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Changing Course: Preventing Gang Membership

The National Center for Injury Prevention and Control of the Centers for Disease Control and Prevention and the National Institute of Justice have published a new book, Changing Course: Preventing Gang Membership. The resource examines the problem of youth gang membership in the United States and provides new insights into the issue "[b]y combining perspectives, lessons and evidence from public safety and public health."

"Public health and public safety workers who respond to gang problems know that after-the-fact efforts are not enough. An emergency department doctor who treats gang-related gunshot wounds or a police officer who must tell a mother that her son has been killed in a drive-by shooting are likely to stress the need for prevention - and the complementary roles that public health and law enforcement must play - in stopping violence before it starts."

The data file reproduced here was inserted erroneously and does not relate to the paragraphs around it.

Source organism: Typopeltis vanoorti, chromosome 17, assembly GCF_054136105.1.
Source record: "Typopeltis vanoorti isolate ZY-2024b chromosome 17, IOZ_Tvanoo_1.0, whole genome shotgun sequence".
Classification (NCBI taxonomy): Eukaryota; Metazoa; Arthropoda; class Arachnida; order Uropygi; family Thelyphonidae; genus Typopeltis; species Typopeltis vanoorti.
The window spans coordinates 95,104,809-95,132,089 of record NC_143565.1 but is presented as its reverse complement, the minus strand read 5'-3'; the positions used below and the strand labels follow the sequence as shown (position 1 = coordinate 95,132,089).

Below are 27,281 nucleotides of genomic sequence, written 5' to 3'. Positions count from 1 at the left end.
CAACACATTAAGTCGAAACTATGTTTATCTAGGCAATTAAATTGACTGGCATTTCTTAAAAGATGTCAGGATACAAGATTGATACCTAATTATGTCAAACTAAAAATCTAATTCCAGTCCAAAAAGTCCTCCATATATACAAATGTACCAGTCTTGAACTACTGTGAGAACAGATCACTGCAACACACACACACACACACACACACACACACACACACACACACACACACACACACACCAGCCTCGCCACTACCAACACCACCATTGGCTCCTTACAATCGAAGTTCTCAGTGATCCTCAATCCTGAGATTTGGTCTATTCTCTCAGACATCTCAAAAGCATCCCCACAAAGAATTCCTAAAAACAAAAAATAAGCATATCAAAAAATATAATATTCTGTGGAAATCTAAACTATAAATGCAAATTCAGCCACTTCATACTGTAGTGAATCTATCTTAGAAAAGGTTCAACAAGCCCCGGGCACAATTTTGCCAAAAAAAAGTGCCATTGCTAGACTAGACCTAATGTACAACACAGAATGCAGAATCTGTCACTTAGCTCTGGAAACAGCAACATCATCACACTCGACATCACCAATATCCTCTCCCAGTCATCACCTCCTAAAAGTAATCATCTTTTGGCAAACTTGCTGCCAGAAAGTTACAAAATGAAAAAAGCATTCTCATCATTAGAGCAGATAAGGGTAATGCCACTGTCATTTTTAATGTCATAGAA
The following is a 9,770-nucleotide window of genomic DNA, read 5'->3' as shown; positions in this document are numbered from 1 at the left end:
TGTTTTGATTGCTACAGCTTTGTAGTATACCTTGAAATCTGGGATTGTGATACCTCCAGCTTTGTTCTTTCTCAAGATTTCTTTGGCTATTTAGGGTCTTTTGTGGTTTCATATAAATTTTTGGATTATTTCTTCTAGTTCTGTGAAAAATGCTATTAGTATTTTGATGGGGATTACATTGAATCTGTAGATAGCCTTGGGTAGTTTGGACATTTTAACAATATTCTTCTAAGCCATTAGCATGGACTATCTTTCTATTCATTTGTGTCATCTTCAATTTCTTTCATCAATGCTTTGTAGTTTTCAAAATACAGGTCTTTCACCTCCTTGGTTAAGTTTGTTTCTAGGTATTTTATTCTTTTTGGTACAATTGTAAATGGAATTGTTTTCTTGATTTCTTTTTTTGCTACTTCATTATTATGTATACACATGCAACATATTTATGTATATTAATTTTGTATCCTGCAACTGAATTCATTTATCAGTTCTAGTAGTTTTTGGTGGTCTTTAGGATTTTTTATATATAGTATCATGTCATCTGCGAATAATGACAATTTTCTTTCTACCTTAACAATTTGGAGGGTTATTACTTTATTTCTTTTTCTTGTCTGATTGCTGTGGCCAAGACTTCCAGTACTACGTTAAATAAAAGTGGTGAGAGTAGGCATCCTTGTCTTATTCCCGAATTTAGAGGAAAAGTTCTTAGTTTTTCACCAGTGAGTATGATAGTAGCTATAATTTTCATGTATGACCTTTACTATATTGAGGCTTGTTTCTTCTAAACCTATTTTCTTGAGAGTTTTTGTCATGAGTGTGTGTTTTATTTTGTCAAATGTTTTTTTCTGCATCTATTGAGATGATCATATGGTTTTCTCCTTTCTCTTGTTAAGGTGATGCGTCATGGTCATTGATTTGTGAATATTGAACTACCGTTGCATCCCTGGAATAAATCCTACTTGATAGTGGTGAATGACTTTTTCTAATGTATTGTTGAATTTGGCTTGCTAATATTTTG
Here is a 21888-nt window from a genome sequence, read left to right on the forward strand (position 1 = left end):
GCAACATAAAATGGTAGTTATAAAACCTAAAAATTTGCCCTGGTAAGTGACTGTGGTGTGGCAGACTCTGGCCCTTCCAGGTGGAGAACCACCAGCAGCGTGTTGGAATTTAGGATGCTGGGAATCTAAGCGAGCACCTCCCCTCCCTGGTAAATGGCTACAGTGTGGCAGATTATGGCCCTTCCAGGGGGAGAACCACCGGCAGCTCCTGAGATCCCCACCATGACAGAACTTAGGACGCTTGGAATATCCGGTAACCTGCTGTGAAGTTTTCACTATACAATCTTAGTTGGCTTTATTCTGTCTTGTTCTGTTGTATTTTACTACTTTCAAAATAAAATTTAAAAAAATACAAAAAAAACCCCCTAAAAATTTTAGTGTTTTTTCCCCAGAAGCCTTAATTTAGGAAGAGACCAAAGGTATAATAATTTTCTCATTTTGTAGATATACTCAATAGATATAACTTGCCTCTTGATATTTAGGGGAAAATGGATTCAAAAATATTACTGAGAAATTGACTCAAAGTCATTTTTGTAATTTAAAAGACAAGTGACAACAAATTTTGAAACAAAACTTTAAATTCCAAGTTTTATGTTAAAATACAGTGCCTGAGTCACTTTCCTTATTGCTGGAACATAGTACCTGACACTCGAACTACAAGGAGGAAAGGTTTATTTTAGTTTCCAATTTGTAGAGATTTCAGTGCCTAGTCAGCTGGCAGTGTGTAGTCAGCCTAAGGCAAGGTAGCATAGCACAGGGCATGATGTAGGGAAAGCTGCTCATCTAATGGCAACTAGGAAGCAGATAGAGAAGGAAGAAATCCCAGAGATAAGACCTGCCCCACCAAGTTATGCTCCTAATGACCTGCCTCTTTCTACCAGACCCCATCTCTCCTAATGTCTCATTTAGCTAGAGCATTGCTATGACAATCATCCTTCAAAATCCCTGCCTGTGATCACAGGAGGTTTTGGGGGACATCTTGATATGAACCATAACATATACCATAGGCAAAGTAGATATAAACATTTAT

The book analyzes the consequences of gang membership, the attraction of gangs, the role of public health in gang-membership prevention, the role of police in preventing gang membership, identifying at-risk youth, what schools, families, and communities can do to help prevent gang-membership, how to prevent girls from joining gangs, and more.

As this resource describes, "[t]he consequences of the problem are clear. The risks for delinquency and violence (as both perpetrator and victim) dramatically increase after a young person joins a gang. Young gang members are also at higher risk for substance abuse, high-risk sexual behavior, dropping out of school, criminal behavior, and numerous other negative consequences. However, there is reason for optimism: By preventing youth from joining gangs in the first place, we significantly improve their chances for a safe and productive life."